I recently watched a re-run of CNBC’s The Big Idea with Donny Deutsch which featured Gary Vaynerchuk. Anyone who has ever heard of Gary Vaynerchuk knows that he has a very magnetic personality. I wanted to watch this interview because, let’s face it, I love success stories. Gary Vaynerchuk is the man who founded WineLibraryTV.com and he has built his success into riches and fame that extends beyond the world of wine sellers. Now I have a drink every now and then but I wouldn’t classify myself as a wine connoisseur and quite frankly I would most likely never watch a show about wine – that is if it weren’t for Gary Vaynerchuk. I pay attention to this man because he is smart and it is always interesting to hear what he has to say.
On this particular show one thing really hit me between the eyes. Gary Vaynerchuk, though he has worked in the wine industry since he was a teenager, said that he doesn’t go to wine trade shows and industry functions to put his message out. He goes to technology shows and other conventions that have nothing to do with wine. Later on the same show and during the same interview another young business phenomenon, Scott Vincent Borba, founder and owner of Borba Skin Care, who used a very similar tactic in his product placement – by not placing his products in stores next to his competitors.
Now how is it that a man who sells wine by marketing wine advice skips a wine trade show to appear at a technology conference and a man who sells skin care but doesn’t put his products in the skin care sections of stores make a dime? They have differentiated themselves, their products and their services by not competing directly against their competitors but by instead creating a whole new category for themselves – one in which they automatically hold their own high ground. Sun Tzu, the ancient Chinese military sage would have agreed to this tactic. Sun Tzu counseled “attack him [the enemy] where he is unprepared, appear where you are not expected.”
This interview reminded me of earlier advice I’d read from a writer, Peter Bowerman, famous for his book ‘The Well Fed Writer’. Peter held that sometimes the worst place to sell books is in, of all places, a bookstore! Why? Because in a book store there are hundreds and thousands of other books there to compete against. It is often better to sell your book online or in specialty shops that sell wares that might be related to your book. For instance if you have written a book about staying healthy, find out if you can sell these books in a gym. Most likely you will not compete against other health related books there because gyms aren’t noted for selling books in the first place. The competition will simply not exist.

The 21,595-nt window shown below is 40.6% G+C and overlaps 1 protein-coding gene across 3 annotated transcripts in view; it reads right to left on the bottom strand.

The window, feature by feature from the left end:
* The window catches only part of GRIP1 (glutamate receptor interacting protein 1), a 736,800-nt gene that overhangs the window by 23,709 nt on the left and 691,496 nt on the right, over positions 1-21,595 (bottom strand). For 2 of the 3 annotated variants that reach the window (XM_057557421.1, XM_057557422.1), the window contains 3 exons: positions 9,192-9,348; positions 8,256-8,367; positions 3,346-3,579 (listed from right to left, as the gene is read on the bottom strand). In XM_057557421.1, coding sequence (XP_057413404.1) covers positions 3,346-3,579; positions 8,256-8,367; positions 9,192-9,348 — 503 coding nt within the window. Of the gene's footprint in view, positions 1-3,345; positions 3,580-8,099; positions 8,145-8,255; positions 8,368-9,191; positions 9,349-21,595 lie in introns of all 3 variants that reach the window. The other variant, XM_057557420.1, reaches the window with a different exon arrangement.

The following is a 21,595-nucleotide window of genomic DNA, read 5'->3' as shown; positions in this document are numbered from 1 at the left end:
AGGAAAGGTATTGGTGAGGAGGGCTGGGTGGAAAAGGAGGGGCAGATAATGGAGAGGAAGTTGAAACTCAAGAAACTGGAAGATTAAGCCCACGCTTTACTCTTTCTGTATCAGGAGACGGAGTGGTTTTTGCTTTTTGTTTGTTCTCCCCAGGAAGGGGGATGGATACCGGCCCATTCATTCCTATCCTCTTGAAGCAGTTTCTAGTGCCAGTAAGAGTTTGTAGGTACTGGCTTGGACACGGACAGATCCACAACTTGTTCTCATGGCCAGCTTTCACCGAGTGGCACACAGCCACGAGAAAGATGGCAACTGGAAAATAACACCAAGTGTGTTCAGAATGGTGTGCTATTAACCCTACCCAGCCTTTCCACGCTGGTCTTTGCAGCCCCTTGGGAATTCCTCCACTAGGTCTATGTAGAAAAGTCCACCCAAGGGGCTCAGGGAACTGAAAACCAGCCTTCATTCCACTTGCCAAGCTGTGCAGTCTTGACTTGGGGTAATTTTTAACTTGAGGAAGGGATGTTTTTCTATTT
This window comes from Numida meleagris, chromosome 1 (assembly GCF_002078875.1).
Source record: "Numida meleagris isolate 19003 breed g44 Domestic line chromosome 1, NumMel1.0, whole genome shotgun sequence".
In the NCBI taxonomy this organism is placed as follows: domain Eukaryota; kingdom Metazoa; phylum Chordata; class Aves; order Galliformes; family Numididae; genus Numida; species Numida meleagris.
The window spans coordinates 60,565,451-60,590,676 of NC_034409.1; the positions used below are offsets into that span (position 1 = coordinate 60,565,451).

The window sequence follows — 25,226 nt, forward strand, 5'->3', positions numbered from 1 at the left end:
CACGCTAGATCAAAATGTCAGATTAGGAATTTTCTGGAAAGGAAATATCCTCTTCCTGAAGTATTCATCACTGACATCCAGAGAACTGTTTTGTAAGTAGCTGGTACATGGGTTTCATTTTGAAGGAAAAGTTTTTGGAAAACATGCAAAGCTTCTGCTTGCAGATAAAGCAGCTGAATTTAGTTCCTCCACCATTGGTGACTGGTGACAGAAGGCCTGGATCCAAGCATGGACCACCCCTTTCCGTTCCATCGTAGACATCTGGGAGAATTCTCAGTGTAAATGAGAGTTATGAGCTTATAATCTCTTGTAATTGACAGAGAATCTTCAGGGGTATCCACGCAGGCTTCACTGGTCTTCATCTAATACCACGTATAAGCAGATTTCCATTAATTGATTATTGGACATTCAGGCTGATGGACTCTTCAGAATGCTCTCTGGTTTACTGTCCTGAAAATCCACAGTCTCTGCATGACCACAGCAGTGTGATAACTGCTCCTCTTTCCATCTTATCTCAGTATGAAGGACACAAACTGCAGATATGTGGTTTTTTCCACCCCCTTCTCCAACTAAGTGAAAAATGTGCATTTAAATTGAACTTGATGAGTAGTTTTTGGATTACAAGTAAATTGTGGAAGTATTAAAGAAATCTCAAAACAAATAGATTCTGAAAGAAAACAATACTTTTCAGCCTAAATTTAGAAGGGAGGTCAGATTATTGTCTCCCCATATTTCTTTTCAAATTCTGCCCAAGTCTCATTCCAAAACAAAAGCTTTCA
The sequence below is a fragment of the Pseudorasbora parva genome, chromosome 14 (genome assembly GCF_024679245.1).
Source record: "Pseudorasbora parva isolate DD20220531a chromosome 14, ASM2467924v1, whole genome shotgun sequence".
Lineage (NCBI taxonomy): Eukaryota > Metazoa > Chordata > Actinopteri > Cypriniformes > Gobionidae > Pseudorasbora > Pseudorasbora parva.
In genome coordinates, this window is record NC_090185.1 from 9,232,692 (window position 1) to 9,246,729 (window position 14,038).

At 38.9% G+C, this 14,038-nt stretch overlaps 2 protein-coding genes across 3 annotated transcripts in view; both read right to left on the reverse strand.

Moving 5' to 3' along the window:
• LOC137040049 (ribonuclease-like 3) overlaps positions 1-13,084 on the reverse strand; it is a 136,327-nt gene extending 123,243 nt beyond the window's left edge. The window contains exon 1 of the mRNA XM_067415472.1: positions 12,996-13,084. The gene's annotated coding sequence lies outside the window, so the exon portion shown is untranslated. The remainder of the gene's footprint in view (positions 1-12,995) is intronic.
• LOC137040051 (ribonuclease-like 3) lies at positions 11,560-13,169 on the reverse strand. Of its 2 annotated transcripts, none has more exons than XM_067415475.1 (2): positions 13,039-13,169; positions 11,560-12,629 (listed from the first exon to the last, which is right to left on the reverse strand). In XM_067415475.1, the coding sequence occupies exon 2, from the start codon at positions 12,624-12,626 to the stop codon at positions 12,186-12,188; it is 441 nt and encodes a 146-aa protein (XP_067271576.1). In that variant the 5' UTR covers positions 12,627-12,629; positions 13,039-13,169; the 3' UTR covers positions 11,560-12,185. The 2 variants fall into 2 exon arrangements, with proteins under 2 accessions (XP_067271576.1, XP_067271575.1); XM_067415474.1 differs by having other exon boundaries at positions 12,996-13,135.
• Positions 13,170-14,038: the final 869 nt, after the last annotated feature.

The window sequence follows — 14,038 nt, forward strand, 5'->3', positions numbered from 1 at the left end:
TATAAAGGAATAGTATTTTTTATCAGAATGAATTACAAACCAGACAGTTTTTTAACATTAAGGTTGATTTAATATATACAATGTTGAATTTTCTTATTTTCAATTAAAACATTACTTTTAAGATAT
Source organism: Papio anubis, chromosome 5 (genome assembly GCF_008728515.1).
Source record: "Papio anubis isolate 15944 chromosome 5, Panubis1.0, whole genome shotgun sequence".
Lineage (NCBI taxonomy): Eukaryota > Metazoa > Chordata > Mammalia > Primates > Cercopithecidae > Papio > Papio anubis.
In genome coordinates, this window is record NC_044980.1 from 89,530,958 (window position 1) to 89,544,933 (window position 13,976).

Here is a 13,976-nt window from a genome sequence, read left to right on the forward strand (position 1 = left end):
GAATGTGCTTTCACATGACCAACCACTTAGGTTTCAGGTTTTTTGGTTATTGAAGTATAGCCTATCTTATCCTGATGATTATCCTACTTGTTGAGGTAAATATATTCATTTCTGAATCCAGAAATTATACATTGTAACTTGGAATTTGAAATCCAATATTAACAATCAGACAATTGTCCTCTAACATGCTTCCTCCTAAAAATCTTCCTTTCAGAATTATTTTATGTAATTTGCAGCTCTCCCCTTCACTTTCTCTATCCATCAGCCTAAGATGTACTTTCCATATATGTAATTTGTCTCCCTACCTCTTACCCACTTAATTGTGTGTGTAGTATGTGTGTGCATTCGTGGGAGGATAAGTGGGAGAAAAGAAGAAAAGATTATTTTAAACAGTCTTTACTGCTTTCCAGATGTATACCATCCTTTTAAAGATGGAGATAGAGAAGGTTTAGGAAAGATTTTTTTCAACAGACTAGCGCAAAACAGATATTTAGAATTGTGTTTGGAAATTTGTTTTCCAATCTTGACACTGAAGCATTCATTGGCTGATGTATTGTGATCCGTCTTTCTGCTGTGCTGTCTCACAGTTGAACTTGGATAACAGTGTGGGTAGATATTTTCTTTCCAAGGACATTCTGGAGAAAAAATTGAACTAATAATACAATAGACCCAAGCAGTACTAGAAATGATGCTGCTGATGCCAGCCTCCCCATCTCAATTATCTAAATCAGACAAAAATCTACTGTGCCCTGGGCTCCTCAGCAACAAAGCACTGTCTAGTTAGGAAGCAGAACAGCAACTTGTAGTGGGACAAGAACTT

Now I not saying that if you are selling women’s underwear that you should go to a fast food chain to see whether they will carry them. The outlet has to work for your product. What I am saying is that Gary Vayerchuk’s advice is quite solid. You should go to the undiscovered locations where your market is. People at technology conventions are fans of Gary Vayerchuk’s social media efforts and they tend to be wine drinkers. Is he reaching his wine consumption market at a wine trade show? Perhaps he only reaches his suppliers and competitors there but not many buyers. At the technology show he is going direct.
I even have my own examples. I run some business-to-business international logistics networks and quite often I find that I get more attention when I am at functions where I am the only one there in my field than when I go to some of the large industry specific trade shows. My pool of potential clients are a bit smaller but at the same time I am the only game in town and the return on investment can be greater. On the other hand I can definitely say that when I attend port shows I rarely if ever meet my competitors whereas when I attend the large logistics fairs often my competitors will have a booth right across the aisle from me.
If the marketing that you are doing right now is meeting all of your expectation, well, perhaps you are just fine sticking around where you are. But if you think you could do a bit better than you are then I would like to prod you a bit. Ask yourself this question: Where are some places you might be able to market yourself more directly to your customers with less competition?
You’ll probably surprise yourself with the answers you come up with!
Gary Dale Cearley is the managing director of Advanced International Networks Ltd and is also a columnist and writer. Promotion Points is a monthly column in the magazine Management Systems Asia, where Gary Dale is a regular contributor. You can follow Gary Dale on Twitter by clicking here.